Wow! This is “science”? Notice any bias in a statement like this?
According to researchers, children with ASD had higher fractional anisotropy “followed by slower change over time relative to infants without ASDs.” Radial and axial diffusivity also seemed to be associated with ASD. These results appear to indicate that infants with aberrant white matter development go on to develop ASD.
I have no problem with the title of the article linked above. But in the body of the article, the words “atypical” and “autism” disappear and are replaced with “aberrant” and “ASD.” Use your own favorite dictionary, but one I found defines “aberrant” as “straying from the right or normal way.” That’s very judgmental, as opposed to “atypical” which is much less value-laden. And, of course, the “D” in “ASD” stands for “disorder” — which is also a very judgmental word. Autism, in my view, is not a “dis”order but a “different” order. Neither better nor worse, but certainly different. It is, however, clearly a disability in a world that demands conformity with the way the other 97% of the population thinks and acts.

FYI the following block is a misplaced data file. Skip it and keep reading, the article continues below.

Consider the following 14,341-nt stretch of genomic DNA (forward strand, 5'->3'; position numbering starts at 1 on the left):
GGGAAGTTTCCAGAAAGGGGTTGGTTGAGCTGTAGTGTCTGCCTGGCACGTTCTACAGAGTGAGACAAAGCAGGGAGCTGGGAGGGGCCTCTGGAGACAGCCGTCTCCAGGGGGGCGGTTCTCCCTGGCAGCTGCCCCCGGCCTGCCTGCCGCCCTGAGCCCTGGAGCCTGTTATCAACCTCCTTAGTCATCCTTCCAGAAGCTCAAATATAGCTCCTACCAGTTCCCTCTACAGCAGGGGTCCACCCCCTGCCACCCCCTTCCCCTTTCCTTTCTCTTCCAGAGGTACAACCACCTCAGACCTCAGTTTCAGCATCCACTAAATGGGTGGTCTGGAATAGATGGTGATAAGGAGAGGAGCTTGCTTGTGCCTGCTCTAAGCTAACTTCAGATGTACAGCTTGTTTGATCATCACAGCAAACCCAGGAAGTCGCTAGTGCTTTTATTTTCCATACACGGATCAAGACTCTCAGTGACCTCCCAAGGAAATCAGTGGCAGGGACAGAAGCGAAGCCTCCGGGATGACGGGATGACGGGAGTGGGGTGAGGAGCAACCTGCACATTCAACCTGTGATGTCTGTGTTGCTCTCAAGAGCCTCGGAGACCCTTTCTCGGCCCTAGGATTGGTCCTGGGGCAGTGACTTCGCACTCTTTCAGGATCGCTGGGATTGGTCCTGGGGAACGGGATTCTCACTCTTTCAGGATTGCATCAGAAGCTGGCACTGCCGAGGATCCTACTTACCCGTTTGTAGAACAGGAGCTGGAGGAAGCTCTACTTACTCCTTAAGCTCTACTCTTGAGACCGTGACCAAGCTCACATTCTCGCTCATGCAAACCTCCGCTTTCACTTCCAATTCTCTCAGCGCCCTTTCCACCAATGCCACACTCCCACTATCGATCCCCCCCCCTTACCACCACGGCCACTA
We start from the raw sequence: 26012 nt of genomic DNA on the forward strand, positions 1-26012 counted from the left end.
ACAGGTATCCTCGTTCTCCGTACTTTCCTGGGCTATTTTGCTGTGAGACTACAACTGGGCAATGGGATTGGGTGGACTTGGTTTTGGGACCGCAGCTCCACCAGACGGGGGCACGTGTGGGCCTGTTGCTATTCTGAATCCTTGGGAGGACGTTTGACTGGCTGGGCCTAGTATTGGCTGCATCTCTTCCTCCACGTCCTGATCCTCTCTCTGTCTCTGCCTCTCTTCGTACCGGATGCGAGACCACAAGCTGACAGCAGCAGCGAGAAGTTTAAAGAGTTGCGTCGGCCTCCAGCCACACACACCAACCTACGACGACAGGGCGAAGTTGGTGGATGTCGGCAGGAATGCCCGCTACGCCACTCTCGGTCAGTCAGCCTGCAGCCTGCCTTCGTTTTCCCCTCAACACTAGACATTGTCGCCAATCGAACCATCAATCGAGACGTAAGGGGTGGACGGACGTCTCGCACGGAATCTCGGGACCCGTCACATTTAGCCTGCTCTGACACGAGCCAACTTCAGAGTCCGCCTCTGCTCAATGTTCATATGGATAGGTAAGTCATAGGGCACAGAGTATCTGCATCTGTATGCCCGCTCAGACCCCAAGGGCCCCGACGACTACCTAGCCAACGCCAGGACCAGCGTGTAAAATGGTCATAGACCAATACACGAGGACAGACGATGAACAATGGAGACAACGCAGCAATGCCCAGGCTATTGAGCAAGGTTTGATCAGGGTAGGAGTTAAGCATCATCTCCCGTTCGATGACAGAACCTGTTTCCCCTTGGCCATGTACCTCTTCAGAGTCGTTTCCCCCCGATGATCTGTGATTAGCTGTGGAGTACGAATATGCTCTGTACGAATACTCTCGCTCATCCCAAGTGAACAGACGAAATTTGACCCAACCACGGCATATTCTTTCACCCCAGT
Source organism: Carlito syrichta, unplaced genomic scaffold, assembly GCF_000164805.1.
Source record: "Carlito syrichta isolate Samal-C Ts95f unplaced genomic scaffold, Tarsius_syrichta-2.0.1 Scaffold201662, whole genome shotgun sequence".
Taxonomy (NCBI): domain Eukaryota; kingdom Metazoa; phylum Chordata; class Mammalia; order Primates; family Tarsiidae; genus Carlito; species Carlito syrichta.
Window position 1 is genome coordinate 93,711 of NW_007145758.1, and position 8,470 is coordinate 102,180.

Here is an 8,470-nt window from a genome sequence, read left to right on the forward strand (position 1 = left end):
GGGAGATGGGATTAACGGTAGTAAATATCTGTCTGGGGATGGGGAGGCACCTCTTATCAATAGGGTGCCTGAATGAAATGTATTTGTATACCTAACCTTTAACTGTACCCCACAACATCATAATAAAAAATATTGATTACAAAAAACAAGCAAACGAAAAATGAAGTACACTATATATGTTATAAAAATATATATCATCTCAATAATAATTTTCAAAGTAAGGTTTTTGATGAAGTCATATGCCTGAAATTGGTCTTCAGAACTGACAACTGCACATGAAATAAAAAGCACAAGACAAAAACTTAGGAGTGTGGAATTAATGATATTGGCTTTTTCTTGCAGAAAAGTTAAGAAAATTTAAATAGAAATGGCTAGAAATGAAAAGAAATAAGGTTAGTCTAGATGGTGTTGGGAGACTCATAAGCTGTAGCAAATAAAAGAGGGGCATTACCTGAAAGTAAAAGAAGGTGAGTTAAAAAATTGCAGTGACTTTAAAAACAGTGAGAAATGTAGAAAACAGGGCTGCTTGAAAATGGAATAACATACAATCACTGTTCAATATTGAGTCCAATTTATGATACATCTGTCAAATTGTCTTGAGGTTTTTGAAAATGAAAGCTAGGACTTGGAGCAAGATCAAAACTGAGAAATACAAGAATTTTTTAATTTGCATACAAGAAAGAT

When you strip away all of the loaded language, what this study confirmed is that the autistic brain has more white matter and develops more slowly than the (neuro)typical brain. This is hardly news, but has been known for years. But I guess if you accept a research grant, you have to publish something if you’re to have any hope of getting more grants, and the more incendiary you can make the language, the more you are making the case that more research needs to be done to get at the “cause” of this serious disorder.
What malarkey! How about some research into the implications this has for the way that autistic people think and learn? Perhaps that way we could develop training programs to help neurotypicals think like autistics.